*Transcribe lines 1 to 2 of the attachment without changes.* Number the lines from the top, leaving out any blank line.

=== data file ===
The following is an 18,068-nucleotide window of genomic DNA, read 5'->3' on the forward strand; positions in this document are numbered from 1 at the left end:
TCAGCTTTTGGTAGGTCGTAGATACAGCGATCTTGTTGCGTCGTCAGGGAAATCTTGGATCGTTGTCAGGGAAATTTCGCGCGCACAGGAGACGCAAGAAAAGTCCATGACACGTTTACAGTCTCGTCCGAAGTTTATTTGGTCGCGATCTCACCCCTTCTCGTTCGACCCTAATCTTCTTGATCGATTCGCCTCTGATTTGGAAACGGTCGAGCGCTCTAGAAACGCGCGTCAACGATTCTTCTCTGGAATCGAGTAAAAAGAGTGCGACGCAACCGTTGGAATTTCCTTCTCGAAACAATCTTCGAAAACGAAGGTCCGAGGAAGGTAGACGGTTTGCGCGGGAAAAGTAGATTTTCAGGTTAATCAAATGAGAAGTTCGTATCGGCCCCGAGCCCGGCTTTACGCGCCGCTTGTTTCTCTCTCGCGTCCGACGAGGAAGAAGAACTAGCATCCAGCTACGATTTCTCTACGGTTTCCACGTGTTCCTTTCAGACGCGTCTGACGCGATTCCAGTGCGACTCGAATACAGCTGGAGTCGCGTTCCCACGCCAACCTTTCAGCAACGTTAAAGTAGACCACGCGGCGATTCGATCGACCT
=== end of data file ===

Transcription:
The following is an 18,068-nucleotide window of genomic DNA, read 5'->3' on the forward strand; positions in this document are numbered from 1 at the left end:
TCAGCTTTTGGTAGGTCGTAGATACAGCGATCTTGTTGCGTCGTCAGGGAAATCTTGGATCGTTGTCAGGGAAATTTCGCGCGCACAGGAGACGCAAGAAAAGTCCATGACACGTTTACAGTCTCGTCCGAAGTTTATTTGGTCGCGATCTCACCCCTTCTCGTTCGACCCTAATCTTCTTGATCGATTCGCCTCTGATTTGGAAACGGTCGAGCGCTCTAGAAACGCGCGTCAACGATTCTTCTCTGGAATCGAGTAAAAAGAGTGCGACGCAACCGTTGGAATTTCCTTCTCGAAACAATCTTCGAAAACGAAGGTCCGAGGAAGGTAGACGGTTTGCGCGGGAAAAGTAGATTTTCAGGTTAATCAAATGAGAAGTTCGTATCGGCCCCGAGCCCGGCTTTACGCGCCGCTTGTTTCTCTCTCGCGTCCGACGAGGAAGAAGAACTAGCATCCAGCTACGATTTCTCTACGGTTTCCACGTGTTCCTTTCAGACGCGTCTGACGCGATTCCAGTGCGACTCGAATACAGCTGGAGTCGCGTTCCCACGCCAACCTTTCAGCAACGTTAAAGTAGACCACGCGGCGATTCGATCGACCT